A new vaccine could help prevent serious childhood illnesses | Action Medical Research

A new vaccine could help prevent serious childhood illnesses

27 July 2010

Researchers are working on a nasal spray which could provide a potential new vaccine against a bacterium which can cause meningitis and pneumonia, as well as other serious illnesses, after receiving funding from children’s health charity Action Medical Research.

Each year worldwide, up to one million children under five lose their lives to diseases caused by a bacterium called the pneumococcus.1 This bacterium can cause serious illnesses such as pneumonia, meningitis and septicaemia (blood poisoning).

Vaccines are available, but they don’t always work in very young children and they do not give protection against all of the 90 or so different types of the pneumococcus. Researchers are developing the new nasal spray vaccine in the hope of protecting more children.

Dr Yolande Harley, Deputy Director of Research for Action Medical Research, said: “Babies and children are vulnerable to infections. Meningitis and septicaemia for example, kills significant numbers of children in the UK each year and can devastate the lives of those who survive.

“Funding Dr Zhang’s work is part of the charity’s drive to help children affected by infections. This is a very important area of research which has the potential to protect many children from serious illnesses if the vaccine proves to be successful.”

This project brings together three leading researchers with complementary expertise. The project leader, Dr Qibo Zhang, School of Infection and Host Defence, University of Liverpool, has a successful track record in researching how the immune system responds to pneumococcal infections and possible protein vaccines.

Professor Timothy Mitchell, from the Glasgow Biomedical Research Centre, is a world-leading expert in the research on pneumococcus.  Dr McNamara is based in the Institute of Child Health at Alder Hey Children’s Hospital, one of the biggest and busiest children’s hospitals in Europe, and has a major research interest in childhood respiratory disease.

Dr Zhang said: “As well as causing severe illnesses like meningitis, pneumococcal infections can also lead to more common but less serious problems, such as middle ear infections and pneumonia.

He added: “Vaccines can protect children from diseases caused by the pneumococcus. However, current vaccines are complex and expensive to produce, they do not protect against all of the 90 or so different types of this bacterium and they are not all effective in very young children. Better vaccines are needed.”

The researchers are in the laboratory stages of developing and testing a possible new vaccine against the pneumococcus. The vaccine contains a substance called D4Ply, a fragment of a protein that is produced by nearly all of the 90 or so different types of pneumococcus. Basing the vaccine on this substance could therefore mean it gives protection against nearly all pneumococcal bacteria. Existing vaccines, in contrast, do not give such broad protection.

The researchers are hoping to incorporate the new vaccine into a nasal spray. They believe this would stimulate an immune response by the adenoids, which are immune tissues in the upper airways – the area of the body that pneumococcal bacteria normally invade first. (Existing vaccines are given via intramuscular injections, normally in the arm.)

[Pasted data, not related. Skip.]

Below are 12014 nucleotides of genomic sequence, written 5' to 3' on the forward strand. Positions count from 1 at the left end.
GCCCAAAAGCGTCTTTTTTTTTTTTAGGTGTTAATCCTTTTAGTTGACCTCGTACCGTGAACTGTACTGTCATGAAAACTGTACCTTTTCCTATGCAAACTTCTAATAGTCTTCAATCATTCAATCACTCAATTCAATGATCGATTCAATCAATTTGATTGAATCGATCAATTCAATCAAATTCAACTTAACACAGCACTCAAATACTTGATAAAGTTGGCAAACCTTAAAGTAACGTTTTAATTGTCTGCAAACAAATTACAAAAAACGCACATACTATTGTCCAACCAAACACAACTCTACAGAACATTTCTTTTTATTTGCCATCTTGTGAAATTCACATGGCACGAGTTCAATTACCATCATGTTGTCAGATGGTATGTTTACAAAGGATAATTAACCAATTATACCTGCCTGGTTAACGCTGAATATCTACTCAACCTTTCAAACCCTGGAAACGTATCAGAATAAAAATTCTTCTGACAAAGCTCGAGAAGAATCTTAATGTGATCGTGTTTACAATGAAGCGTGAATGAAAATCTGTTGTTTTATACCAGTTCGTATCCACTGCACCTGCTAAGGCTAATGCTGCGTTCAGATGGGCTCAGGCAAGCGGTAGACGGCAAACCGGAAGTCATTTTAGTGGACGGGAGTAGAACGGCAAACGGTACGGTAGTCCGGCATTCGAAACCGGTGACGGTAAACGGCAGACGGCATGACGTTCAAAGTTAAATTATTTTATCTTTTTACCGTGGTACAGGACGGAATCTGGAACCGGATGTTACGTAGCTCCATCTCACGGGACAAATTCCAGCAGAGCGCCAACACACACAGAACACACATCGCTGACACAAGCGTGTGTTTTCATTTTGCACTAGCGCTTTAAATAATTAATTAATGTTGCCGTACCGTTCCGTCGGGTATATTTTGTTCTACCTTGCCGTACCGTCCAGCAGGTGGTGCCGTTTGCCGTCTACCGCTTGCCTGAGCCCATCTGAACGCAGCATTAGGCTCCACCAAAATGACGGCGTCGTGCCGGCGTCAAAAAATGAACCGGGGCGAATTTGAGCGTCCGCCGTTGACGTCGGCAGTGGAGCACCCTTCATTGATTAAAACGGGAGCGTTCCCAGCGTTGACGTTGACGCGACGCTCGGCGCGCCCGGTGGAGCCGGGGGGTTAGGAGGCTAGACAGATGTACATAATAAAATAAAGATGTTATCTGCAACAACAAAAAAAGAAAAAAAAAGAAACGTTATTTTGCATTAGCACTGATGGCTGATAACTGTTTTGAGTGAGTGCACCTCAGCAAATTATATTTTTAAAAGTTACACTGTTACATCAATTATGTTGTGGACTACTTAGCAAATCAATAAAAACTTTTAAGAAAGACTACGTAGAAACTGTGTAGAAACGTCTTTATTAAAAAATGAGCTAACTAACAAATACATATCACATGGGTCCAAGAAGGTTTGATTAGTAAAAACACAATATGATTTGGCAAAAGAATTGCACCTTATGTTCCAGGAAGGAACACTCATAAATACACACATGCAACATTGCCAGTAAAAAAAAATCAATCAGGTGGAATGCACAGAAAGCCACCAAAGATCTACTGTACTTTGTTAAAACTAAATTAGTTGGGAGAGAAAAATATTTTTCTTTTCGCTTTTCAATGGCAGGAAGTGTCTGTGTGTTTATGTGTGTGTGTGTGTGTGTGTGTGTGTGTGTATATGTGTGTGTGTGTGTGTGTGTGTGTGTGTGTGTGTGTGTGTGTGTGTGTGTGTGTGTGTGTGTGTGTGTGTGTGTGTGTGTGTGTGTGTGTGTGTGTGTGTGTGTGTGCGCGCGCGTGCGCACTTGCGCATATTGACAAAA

The researchers are assessing whether the new vaccine induces an immune response in cells taken from the adenoids of around 30 children, aged 2-5 years. The children are having their adenoids removed because they have become enlarged, causing an obstruction in the upper airways.

If the vaccine shows promise in the laboratory, the researchers hope to move towards clinical trials as quickly as possible. The researchers believe their potential new vaccine could be much cheaper to produce than those that are currently available, meaning it could bring considerable savings in public healthcare costs in the UK. Lower costs could also mean the vaccine is affordable in developing countries.

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Notes to editors:

For further information please contact:
Claudine Weeks, Communications Manager
Tel: 01403 327478
Email: cweeks@action.org.uk

The University of Liverpool is a member of the Russell Group of leading research-intensive institutions in the UK. It attracts collaborative and contract research commissions from a wide range of national and international organisations valued at more than £98 million annually.

Action Medical Research is the leading UK-wide medical research charity dedicated to helping babies and children. We know that medical research can save and change children’s lives. For nearly 60 years we have been instrumental in significant medical breakthroughs, including the development of the UK polio vaccine and ultrasound scanning in pregnancy. Today, we continue to find and fund the very best medical research to help stop the suffering of babies and children caused by disease and disability. We want to make a difference in:
•    tackling premature birth and treating sick and vulnerable babies
•    helping children affected by disability, disabling conditions and infections
•    targeting rare diseases that together severely affect many forgotten children.

www.action.org.uk

References
World Health Organization (WHO). Pneumococcal conjugate vaccine for childhood immunization – WHO position paper. Weekly epidemiological record 23 March 2007, 82 (10):93-104.http://www.who.int/wer/2007/wer8212.pdf

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